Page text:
Yet clearly something has gone horribly wrong when a man lies dead after being confronted for selling cigarettes to willing buyers. Especially since, as even Bratton has acknowledged, the chokehold applied by the restraining officer is prohibited by the NYPD’s own rulebook. Does the commissioner really control his officers, and is it time to rethink nanny state policies that create flourishing underground markets?

Gillespie noted that while New York’s taxes on cigarettes has gone up 150 percent; smuggling has also increased 59 percent.

What is a little troubling is the conservative reaction to defend the police immediately after such cases like these break on the news. As A.J. Delgaldo wrote in National Review last summer, using the Garner case as a prime example; it’s time for conservatives’ “unconditional love affair with the police to end:”

Let’s get the obligatory disclaimer out of the way: Yes, many police officers do heroic works and, yes, many are upstanding individuals who serve the community bravely and capably.

But respecting good police work means being willing to speak out against civil-liberties-breaking thugs who shrug their shoulders after brutalizing citizens.

On Thursday in Staten Island, an asthmatic 43-year-old father of six, Eric Garner, died after a group of policemen descended on him, placing him in a chokehold while attempting to arrest him for allegedly selling cigarettes. A bystander managed to capture video in which Garner clearly cries out, “I can’t breathe!” Even after releasing the chokehold (chokeholds, incidentally, are prohibited by NYPD protocol), the same officer then proceeds to shove and hold Garner’s face against the ground, applying his body weight and pressure on Garner, ignoring Garner’s pleas that he cannot breathe. Worse yet, new video shows at least eight officers standing around Garner’s lifeless, unconscious body.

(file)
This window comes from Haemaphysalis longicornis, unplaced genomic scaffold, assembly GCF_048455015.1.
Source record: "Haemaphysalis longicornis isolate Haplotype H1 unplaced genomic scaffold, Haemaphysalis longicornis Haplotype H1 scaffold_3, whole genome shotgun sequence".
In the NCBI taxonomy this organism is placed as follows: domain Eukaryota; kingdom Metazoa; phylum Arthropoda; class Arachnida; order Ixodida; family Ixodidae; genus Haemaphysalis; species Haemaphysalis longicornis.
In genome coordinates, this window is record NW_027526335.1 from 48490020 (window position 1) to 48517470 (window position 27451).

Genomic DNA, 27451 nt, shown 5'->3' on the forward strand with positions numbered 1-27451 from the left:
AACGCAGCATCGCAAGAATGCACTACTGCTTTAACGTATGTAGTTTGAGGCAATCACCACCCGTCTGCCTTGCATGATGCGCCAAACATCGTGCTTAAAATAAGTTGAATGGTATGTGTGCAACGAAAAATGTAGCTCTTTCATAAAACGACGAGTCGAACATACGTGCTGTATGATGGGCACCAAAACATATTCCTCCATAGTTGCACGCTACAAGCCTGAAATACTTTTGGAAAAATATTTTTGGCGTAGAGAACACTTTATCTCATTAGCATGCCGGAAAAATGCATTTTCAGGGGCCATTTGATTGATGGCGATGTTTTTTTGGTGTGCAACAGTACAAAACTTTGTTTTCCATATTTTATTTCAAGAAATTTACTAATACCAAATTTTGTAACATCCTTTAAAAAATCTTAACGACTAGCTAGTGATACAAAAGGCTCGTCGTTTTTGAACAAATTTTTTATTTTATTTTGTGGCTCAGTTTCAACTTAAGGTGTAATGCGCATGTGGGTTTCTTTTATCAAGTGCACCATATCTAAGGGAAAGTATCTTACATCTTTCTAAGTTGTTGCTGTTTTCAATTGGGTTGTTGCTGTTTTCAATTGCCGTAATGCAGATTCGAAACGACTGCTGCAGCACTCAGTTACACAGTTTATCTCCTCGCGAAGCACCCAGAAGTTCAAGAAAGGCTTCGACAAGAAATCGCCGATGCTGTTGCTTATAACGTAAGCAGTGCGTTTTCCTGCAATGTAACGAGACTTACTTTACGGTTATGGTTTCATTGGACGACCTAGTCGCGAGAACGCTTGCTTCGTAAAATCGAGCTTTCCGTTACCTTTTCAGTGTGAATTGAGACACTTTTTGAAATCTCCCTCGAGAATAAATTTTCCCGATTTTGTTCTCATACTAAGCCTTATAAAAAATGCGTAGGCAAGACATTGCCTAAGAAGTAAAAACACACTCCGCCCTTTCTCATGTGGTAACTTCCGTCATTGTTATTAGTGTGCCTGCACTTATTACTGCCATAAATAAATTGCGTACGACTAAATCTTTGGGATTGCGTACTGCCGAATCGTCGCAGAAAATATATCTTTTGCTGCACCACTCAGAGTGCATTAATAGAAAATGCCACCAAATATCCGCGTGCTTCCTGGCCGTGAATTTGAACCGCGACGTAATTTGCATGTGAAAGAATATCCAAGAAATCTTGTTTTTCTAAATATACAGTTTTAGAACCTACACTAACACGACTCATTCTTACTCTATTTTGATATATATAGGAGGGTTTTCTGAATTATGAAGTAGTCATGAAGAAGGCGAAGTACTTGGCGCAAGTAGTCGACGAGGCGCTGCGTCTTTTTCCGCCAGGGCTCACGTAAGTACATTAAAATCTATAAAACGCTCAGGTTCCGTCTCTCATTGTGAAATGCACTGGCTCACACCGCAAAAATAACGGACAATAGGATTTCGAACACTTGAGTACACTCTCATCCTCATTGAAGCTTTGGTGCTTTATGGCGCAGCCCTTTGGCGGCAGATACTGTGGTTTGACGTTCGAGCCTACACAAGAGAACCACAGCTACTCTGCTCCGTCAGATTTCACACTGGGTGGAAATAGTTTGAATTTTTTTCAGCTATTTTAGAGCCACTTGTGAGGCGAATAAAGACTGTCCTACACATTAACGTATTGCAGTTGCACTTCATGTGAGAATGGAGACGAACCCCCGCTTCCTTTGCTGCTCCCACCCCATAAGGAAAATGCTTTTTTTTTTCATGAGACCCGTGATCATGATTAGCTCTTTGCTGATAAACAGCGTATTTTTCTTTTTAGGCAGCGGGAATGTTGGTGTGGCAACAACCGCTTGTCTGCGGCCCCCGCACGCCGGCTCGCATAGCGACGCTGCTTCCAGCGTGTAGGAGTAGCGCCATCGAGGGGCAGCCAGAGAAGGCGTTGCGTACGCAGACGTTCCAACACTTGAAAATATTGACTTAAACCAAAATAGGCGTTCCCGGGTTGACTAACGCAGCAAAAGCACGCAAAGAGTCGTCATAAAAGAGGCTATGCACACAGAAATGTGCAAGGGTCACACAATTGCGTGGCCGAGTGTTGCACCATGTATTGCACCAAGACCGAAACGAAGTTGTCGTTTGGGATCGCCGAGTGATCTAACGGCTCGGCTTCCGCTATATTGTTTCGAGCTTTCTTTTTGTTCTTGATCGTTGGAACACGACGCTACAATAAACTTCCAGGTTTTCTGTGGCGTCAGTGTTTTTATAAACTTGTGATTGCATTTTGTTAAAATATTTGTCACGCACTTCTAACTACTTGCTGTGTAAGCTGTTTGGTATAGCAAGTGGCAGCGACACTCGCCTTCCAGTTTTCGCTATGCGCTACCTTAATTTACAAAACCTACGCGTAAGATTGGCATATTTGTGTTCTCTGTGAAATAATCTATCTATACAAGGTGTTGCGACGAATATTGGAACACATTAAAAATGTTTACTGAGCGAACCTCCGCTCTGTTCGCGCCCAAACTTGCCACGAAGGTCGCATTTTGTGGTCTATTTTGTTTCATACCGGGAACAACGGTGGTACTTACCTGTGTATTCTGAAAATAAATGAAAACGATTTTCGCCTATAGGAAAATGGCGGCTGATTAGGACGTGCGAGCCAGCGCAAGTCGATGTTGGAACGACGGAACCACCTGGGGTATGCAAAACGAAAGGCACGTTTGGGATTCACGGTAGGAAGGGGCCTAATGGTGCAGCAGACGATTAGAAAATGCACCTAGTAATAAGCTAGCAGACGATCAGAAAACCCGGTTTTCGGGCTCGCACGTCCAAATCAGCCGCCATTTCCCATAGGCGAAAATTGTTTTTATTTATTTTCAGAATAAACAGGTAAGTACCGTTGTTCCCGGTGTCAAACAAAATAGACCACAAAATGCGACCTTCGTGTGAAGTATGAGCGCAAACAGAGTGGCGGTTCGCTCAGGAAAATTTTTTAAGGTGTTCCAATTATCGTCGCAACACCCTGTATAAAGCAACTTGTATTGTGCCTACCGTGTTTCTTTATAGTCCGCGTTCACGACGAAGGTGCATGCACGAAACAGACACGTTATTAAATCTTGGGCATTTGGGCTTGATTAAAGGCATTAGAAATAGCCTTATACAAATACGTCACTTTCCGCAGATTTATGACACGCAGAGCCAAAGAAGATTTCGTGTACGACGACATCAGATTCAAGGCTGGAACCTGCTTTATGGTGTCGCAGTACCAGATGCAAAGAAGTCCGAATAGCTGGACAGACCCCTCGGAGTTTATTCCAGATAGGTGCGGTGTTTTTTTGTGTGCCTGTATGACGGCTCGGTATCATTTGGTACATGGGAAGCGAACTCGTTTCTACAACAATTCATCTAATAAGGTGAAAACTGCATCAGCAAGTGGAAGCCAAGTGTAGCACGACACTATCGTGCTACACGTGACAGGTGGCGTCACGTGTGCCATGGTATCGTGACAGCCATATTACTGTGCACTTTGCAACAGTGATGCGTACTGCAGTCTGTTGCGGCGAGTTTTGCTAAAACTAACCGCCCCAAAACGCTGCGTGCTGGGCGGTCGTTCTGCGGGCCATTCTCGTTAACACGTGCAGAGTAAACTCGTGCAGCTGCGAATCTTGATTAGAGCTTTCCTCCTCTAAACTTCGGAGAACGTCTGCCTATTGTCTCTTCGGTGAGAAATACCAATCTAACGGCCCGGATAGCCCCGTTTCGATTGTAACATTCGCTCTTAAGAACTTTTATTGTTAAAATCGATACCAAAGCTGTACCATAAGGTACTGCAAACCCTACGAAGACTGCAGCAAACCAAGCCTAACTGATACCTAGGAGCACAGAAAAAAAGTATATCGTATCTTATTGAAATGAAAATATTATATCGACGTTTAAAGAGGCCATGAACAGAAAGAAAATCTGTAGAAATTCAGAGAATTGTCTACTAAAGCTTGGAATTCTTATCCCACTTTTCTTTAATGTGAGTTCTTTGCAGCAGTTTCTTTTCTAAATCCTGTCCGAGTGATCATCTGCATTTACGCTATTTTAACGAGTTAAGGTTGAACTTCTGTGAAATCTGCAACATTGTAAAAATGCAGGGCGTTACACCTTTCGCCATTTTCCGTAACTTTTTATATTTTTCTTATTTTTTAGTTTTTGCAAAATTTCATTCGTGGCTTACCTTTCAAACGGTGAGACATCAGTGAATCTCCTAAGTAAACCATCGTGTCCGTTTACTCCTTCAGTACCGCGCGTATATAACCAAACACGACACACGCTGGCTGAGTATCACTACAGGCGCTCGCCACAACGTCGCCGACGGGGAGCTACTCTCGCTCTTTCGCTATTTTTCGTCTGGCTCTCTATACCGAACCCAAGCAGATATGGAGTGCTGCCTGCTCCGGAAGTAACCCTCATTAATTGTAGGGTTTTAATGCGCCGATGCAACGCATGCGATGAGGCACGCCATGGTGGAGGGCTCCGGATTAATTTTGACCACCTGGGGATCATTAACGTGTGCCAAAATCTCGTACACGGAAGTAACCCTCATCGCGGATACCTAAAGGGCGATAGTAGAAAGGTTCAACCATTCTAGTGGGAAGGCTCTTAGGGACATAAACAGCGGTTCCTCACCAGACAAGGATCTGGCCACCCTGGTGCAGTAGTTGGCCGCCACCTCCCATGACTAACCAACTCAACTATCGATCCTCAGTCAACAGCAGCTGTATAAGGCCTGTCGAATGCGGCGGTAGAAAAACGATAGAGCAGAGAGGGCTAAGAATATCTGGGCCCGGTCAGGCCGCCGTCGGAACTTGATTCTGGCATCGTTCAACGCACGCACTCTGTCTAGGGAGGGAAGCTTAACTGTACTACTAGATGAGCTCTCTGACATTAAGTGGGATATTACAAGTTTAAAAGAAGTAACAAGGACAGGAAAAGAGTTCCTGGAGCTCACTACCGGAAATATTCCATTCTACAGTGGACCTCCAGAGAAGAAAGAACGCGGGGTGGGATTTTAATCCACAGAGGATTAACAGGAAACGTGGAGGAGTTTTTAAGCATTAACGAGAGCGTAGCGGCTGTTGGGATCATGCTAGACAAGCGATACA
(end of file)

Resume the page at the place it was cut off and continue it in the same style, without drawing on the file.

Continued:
Who can defend this?

And police-department Internal Affairs divisions are nearly as concerning as the cops themselves. Last week, a Miami police officer witnessed a car driving at high speeds in a pedestrian area. When he pulled the car over, the indignant driver stormed out. “Don’t you know the [expletive] I am?” the driver barked. It turns out that the driver was a police lieutenant within . . . Internal Affairs. The department in charge of ensuring proper police behavior consists of gents like this, whose first response is to assume that cops, like members of Congress, are above the law. What happened to the lieutenant? He has been transferred to “Special Investigations,” which, as a local NBC reporter points out, is more a promotion than a punishment.

Police wrongly entering private property with no right to do so and causing death? Check! Last month, an officer in Utah, while searching for a three-year-old reported missing by his family (he was later found hiding in his own home’s basement), took it upon himself to enter the private backyard of a neighborhood home without a warrant — in clear violation of the homeowner’s Fourth Amendment rights (officers are only allowed to chuck the warrant requirement if a crime is occurring where time is of the essence). The officer — who had about as much courage as I did in gym class — was approached by the homeowner’s dog and, rather than retreat or fire at the dog’s leg, shot the dog point-blank in the head. The reaction of the Salt Lake City Police Department was to defend the officer, claiming he had a right to shoot as he was in fear for his life, and made no mention of why the officer entered private property without a warrant in the first place. Anyone who believes in upholding the Constitution should be outraged. Next time, it can just as easily be a young boy who points a toy gun at an officer, a confused elderly person, or even you.

Last month in Georgia, a SWAT team’s flash grenade landed in a baby boy’s crib. Worth noting: It was even the wrong house.

The Staten Island DA could establish another grand jury to look at the evidence again, but for now; the Department of Justice is opening a civil rights investigation–and Garner’s family is most certainly going to file a lawsuit with the city and the NYPD.

At the same time, we still don't know the charges that were brought before the grand jury to consider. 

But, there's this: